While leadership is vital in all organizations, it is most urgently needed in those whose missions are difficult to accomplish. Schools obviously fit this bill. They seek to educate children of varying aptitude, interests and background, while preparing them for adulthood. Along the way, they inevitably have to deal with troublesome staffing and curriculum issues, as well as budgetary shortfalls.
Their prospects for success depend considerably on the ability to recruit top-flight educational leaders. A principal can impart vision and discipline to a school, inspire teachers to do better and funders to give more and they can innovate in ways that enhance rather than disrupt the core educational services they seek to provide. A good principal can make a large difference; much the same obviously can be said about a principal who is not up to the job.
Throughout the vast domain of elementary and secondary education, it is readily acknowledged that educational leadership ranks are thin in talent. Schools everywhere face recruitment difficulties as they seek persons with the requisite combination of people, administrative and intellectual skills. Jewish schools are not exempt from the problem.
The usual and, I think, facile explanation for this shortage is that salaries are too low to attract candidates of merit, especially in view of what is being offered in other professions. For all of the self-evident convenience of the financial argument, it somehow falls short of accounting for what is happening. The salaries of principals have risen considerably in recent years – far more rapidly than those being paid to teachers – and this is true of all kinds of schools. Jewish schools are among the industry leaders, their fragile financial situation and small enrollments notwithstanding. Candidates for top positions at day schools are now being offered pay packages that comfortably exceed what is being offered in nearby public schools which have far greater enrollment and governmental pockets to dig into. Salaries north of $150,000 per year would have been regarded as a fantasy not too long ago. This figure has been figure has been reached and even exceeded in quite a few places.
Ironic or not, as salaries have gone up the pickings appear to have gotten thinner, in some measure because the number of Jewish day schools continues to grow.
Status and job satisfaction probably are major factors. For all of the talk about how crucial day school education is, from the perspective of young people who are making career choices, rarely does Jewish education make it to the first list. The situation is not helped by the experience of too many principals who are worn out by the endless and usually hopeless attempt to satisfy parents who see the school exclusively through their children and by lay boards which too often define their responsibilities as a mandate to interfere. It is no great surprise that our best and brightest seek other pastures.
Matters are not helped much by the astounding number of day school principals who are fired each year. For the most resourceful, there is a silver lining in the cloud. Because of the shortage, those who get the axe are almost certain to quickly land another job, provided that they are willing to endure an itinerant life that requires them to keep their bags packed and their families on the move.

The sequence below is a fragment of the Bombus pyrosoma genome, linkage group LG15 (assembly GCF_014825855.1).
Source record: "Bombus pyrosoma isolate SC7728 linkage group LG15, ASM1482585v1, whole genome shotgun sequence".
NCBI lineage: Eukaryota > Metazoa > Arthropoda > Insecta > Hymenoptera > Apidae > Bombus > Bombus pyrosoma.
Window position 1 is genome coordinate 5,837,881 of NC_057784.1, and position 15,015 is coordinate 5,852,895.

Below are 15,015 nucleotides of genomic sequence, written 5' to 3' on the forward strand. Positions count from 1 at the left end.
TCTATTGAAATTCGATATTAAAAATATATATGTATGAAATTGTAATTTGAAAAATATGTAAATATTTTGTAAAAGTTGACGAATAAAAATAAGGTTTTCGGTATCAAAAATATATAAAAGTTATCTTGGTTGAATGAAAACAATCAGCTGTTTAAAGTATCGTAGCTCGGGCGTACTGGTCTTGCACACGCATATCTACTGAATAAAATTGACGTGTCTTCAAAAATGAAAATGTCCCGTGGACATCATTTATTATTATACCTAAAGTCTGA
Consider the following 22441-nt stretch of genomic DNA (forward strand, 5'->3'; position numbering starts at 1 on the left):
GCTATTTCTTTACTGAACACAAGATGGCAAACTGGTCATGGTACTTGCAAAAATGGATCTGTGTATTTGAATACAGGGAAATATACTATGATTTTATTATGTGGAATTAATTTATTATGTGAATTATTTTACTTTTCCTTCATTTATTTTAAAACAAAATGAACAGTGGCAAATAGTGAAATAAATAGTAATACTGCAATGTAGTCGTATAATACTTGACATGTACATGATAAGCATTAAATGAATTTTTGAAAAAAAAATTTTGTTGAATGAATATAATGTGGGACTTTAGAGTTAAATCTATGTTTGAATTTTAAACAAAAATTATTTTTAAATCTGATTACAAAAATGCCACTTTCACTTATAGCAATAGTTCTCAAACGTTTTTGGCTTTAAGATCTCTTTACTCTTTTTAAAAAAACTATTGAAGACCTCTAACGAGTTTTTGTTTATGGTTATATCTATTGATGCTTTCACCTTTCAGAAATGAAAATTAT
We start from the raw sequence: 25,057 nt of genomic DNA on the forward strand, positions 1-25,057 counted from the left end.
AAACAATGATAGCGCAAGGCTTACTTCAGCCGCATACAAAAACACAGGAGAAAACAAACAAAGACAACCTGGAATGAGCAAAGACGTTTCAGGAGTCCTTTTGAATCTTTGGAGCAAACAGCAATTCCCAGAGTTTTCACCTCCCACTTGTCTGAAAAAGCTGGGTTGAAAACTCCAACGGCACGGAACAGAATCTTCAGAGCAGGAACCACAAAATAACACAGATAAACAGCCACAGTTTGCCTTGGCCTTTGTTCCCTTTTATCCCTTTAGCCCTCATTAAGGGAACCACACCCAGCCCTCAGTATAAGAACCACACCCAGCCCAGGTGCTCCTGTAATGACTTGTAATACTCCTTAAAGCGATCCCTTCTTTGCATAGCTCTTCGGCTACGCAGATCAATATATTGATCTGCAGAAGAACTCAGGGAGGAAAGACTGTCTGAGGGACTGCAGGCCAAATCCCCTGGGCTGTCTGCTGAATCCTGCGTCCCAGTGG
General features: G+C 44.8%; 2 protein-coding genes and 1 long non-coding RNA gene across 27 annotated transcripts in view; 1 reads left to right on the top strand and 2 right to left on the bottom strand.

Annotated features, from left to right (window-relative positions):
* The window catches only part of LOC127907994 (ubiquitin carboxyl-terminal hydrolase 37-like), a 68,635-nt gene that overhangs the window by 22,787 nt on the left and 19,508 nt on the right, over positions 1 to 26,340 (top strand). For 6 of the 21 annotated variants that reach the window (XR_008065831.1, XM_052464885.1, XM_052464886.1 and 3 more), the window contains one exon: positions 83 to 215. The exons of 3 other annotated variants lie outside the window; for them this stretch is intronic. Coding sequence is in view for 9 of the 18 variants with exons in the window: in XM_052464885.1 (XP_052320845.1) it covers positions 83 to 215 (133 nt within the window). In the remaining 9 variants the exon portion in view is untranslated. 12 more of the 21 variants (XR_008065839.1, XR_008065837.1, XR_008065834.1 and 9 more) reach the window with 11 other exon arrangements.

As the situation has worsened, salaries have continued to rise, so that the $200,000 per year figure has been breached. Philanthropic support is being given to efforts to provide training to current and aspiring principals, the hope being that skills can be upgraded as a result of the experience. It is fascinating to see how many principals have been fired shortly after they concluded this training. Whatever the efficacy of these initiatives, they have little impact on the recruitment pool, so that the shortage continues to grow.
The philanthropic initiatives are also prone to the hype and exaggerated claims that inform all grantsmanship. In the case of Jewish schools, there is the added bit of child’s play embraced by training programs that operate on the notion that a trip to Israel – usually a two or three week affair – will somehow transform a principal into an accomplished educational leader.
Perhaps the most interesting development is the willingness of some schools – primarily in the non-Orthodox and Modern Orthodox sectors – to recruit educational administrators from outside the ordinary confines of Jewish education, by seeking persons who have served in public education or private schools. Such candidates are generally retirees or those who can be lured by an attractive offer and perhaps also by the challenge and the desire to work in Jewish education. This approach makes sense, although it is risky because it leaves the school vulnerable on the Judaic front.
These efforts and others are not going to alleviate the shortage anytime soon and they certainly cannot change the situation that results in too many principals with limited ability being in charge of schools that desperately require principals of much greater ability. Perhaps the best solution is to reshape the relationship between lay and educational leaders. Lay people can contribute to the schools they serve even – and perhaps especially – regarding educational matters, provided that they appreciate the limits inherent in the positions they hold. At the same time, principals who far too often believe that a school is totally under their exclusive control must be willing to ease up a bit and welcome the involvement of those who can ultimately enhance prospects for educational success.